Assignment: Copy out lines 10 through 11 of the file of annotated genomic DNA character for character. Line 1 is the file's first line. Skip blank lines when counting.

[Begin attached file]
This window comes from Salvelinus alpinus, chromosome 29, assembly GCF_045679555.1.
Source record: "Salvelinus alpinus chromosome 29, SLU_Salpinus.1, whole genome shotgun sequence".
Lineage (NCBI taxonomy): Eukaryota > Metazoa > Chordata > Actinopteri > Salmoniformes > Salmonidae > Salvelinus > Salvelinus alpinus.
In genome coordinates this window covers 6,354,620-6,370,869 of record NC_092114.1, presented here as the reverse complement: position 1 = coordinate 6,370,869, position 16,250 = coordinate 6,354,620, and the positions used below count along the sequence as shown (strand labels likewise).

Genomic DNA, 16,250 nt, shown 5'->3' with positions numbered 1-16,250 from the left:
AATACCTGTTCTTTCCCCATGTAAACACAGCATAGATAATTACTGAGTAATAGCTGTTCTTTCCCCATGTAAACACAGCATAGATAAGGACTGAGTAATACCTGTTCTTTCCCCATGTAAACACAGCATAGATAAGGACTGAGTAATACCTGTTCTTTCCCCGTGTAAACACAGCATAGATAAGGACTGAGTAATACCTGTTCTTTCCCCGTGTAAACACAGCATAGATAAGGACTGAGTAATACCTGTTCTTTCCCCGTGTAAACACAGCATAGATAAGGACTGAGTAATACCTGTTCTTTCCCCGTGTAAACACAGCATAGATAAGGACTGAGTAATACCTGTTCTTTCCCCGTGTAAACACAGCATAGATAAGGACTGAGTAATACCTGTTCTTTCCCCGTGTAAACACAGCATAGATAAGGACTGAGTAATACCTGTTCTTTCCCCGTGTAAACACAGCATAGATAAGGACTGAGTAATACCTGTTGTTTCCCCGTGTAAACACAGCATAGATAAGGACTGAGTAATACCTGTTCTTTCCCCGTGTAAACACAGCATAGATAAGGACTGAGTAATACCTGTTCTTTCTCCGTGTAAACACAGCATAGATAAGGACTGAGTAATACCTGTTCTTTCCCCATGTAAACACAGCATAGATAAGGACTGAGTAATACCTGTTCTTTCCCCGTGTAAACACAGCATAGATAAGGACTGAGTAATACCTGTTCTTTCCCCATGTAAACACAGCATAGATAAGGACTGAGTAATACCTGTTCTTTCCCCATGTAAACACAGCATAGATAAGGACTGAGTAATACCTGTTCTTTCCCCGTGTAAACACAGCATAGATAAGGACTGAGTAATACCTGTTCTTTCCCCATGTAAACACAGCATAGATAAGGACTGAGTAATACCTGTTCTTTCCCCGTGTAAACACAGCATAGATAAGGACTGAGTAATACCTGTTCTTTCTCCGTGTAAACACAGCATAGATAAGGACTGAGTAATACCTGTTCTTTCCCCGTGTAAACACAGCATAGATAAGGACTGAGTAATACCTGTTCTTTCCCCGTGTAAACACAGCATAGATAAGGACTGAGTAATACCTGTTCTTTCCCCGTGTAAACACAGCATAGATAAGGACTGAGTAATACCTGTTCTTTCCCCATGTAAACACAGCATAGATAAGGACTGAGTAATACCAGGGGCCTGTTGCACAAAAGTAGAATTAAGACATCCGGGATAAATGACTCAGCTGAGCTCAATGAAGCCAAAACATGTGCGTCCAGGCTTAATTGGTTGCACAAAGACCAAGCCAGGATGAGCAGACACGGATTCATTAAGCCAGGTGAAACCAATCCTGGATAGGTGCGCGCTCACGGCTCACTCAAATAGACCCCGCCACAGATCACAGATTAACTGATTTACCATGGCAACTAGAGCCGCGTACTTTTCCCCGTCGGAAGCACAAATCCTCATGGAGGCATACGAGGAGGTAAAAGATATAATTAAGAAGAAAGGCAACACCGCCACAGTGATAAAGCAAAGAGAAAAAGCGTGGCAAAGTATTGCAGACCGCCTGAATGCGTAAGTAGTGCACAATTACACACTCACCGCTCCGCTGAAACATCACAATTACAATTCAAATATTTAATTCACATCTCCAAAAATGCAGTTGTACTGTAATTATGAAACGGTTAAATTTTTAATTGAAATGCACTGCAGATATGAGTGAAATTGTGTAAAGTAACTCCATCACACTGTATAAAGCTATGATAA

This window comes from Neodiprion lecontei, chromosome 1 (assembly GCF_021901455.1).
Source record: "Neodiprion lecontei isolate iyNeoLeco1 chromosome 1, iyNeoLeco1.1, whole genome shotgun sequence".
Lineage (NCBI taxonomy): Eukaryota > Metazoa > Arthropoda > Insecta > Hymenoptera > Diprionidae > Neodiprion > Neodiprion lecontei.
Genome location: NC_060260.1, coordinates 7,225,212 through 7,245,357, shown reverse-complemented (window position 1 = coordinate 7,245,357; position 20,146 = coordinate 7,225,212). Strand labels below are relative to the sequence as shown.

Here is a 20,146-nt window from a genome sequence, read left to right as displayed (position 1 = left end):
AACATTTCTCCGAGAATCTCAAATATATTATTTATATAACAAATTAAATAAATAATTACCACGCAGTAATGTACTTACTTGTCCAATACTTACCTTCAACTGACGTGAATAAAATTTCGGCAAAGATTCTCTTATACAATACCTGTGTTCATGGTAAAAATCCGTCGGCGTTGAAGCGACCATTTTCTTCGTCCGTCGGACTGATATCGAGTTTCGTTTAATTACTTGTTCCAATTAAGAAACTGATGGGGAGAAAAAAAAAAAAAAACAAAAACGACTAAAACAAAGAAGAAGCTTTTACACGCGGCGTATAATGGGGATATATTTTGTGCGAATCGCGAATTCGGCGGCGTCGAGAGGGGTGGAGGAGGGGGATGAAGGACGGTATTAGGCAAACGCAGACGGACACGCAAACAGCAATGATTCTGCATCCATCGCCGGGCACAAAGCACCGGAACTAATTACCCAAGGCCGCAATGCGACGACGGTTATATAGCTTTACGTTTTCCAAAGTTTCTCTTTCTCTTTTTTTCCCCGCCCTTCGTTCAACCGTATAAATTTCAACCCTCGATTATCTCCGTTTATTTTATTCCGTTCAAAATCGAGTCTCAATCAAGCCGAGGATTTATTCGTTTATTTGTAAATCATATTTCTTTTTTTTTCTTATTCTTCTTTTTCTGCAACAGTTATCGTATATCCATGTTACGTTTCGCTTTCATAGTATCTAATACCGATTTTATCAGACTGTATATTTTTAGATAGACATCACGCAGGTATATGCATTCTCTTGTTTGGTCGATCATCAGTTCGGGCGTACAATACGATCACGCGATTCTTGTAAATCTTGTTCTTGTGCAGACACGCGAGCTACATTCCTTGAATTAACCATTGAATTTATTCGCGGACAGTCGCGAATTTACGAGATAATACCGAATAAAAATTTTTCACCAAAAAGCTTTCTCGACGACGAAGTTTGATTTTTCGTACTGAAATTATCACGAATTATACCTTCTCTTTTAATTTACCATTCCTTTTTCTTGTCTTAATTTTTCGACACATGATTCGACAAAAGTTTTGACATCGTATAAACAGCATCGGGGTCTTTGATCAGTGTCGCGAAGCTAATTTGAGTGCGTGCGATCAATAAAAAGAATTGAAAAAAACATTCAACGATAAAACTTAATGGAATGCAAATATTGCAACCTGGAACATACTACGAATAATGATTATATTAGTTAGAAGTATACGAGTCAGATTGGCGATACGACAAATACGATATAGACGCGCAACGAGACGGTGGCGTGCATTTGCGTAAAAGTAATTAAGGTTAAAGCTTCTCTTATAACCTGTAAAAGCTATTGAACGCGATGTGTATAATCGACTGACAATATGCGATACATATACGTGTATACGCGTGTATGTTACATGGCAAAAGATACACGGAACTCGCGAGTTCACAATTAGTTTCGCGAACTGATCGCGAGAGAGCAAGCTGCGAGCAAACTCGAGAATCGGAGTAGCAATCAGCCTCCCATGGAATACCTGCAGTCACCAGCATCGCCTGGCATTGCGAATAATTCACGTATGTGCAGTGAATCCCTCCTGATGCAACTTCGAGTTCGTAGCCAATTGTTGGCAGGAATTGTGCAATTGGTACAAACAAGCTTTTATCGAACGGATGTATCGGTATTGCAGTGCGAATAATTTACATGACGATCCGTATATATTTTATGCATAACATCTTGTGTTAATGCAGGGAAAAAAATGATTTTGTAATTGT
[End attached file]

Genome location: NC_060260.1, coordinates 7,225,212 through 7,245,357, shown reverse-complemented (window position 1 = coordinate 7,245,357; position 20,146 = coordinate 7,225,212). Strand labels below are relative to the sequence as shown.

Here is a 20,146-nt window from a genome sequence, read left to right as displayed (position 1 = left end):